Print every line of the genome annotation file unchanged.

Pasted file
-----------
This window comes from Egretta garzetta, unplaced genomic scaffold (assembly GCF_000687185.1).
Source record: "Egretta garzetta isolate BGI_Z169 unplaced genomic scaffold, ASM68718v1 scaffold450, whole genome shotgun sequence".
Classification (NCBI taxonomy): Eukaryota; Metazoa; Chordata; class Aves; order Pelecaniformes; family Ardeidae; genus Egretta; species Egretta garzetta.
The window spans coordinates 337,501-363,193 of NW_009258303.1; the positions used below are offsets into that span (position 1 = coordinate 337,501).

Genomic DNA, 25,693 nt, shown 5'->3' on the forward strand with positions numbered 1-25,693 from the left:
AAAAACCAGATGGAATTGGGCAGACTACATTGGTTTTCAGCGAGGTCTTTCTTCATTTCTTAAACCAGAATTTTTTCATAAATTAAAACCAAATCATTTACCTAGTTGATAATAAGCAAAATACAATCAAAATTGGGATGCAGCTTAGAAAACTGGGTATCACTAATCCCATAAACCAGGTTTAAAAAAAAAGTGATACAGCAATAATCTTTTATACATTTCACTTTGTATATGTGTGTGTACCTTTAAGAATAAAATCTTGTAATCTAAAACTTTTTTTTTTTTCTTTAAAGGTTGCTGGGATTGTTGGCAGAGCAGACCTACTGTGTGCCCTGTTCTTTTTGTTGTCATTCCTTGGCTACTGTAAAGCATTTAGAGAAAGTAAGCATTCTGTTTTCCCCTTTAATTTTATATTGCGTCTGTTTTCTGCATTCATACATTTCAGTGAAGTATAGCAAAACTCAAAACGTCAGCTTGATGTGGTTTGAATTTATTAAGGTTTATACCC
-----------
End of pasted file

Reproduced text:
This window comes from Egretta garzetta, unplaced genomic scaffold (assembly GCF_000687185.1).
Source record: "Egretta garzetta isolate BGI_Z169 unplaced genomic scaffold, ASM68718v1 scaffold450, whole genome shotgun sequence".
Classification (NCBI taxonomy): Eukaryota; Metazoa; Chordata; class Aves; order Pelecaniformes; family Ardeidae; genus Egretta; species Egretta garzetta.
The window spans coordinates 337,501-363,193 of NW_009258303.1; the positions used below are offsets into that span (position 1 = coordinate 337,501).

Genomic DNA, 25,693 nt, shown 5'->3' on the forward strand with positions numbered 1-25,693 from the left:
AAAAACCAGATGGAATTGGGCAGACTACATTGGTTTTCAGCGAGGTCTTTCTTCATTTCTTAAACCAGAATTTTTTCATAAATTAAAACCAAATCATTTACCTAGTTGATAATAAGCAAAATACAATCAAAATTGGGATGCAGCTTAGAAAACTGGGTATCACTAATCCCATAAACCAGGTTTAAAAAAAAAGTGATACAGCAATAATCTTTTATACATTTCACTTTGTATATGTGTGTGTACCTTTAAGAATAAAATCTTGTAATCTAAAACTTTTTTTTTTTTCTTTAAAGGTTGCTGGGATTGTTGGCAGAGCAGACCTACTGTGTGCCCTGTTCTTTTTGTTGTCATTCCTTGGCTACTGTAAAGCATTTAGAGAAAGTAAGCATTCTGTTTTCCCCTTTAATTTTATATTGCGTCTGTTTTCTGCATTCATACATTTCAGTGAAGTATAGCAAAACTCAAAACGTCAGCTTGATGTGGTTTGAATTTATTAAGGTTTATACCC